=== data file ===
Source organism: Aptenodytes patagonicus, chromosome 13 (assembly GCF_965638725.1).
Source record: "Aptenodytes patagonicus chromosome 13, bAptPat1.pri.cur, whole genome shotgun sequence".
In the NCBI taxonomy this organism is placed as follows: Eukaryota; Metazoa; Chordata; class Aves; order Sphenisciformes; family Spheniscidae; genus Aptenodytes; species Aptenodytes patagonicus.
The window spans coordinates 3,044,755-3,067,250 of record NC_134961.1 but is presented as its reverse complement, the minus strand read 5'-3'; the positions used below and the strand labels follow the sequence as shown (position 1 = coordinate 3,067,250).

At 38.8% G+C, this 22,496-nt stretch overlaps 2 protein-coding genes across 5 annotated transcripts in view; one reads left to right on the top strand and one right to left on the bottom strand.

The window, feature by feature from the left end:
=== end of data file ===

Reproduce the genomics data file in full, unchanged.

Source organism: Aptenodytes patagonicus, chromosome 13 (assembly GCF_965638725.1).
Source record: "Aptenodytes patagonicus chromosome 13, bAptPat1.pri.cur, whole genome shotgun sequence".
In the NCBI taxonomy this organism is placed as follows: Eukaryota; Metazoa; Chordata; class Aves; order Sphenisciformes; family Spheniscidae; genus Aptenodytes; species Aptenodytes patagonicus.
The window spans coordinates 3,044,755-3,067,250 of record NC_134961.1 but is presented as its reverse complement, the minus strand read 5'-3'; the positions used below and the strand labels follow the sequence as shown (position 1 = coordinate 3,067,250).

At 38.8% G+C, this 22,496-nt stretch overlaps 2 protein-coding genes across 5 annotated transcripts in view; one reads left to right on the top strand and one right to left on the bottom strand.

The window, feature by feature from the left end: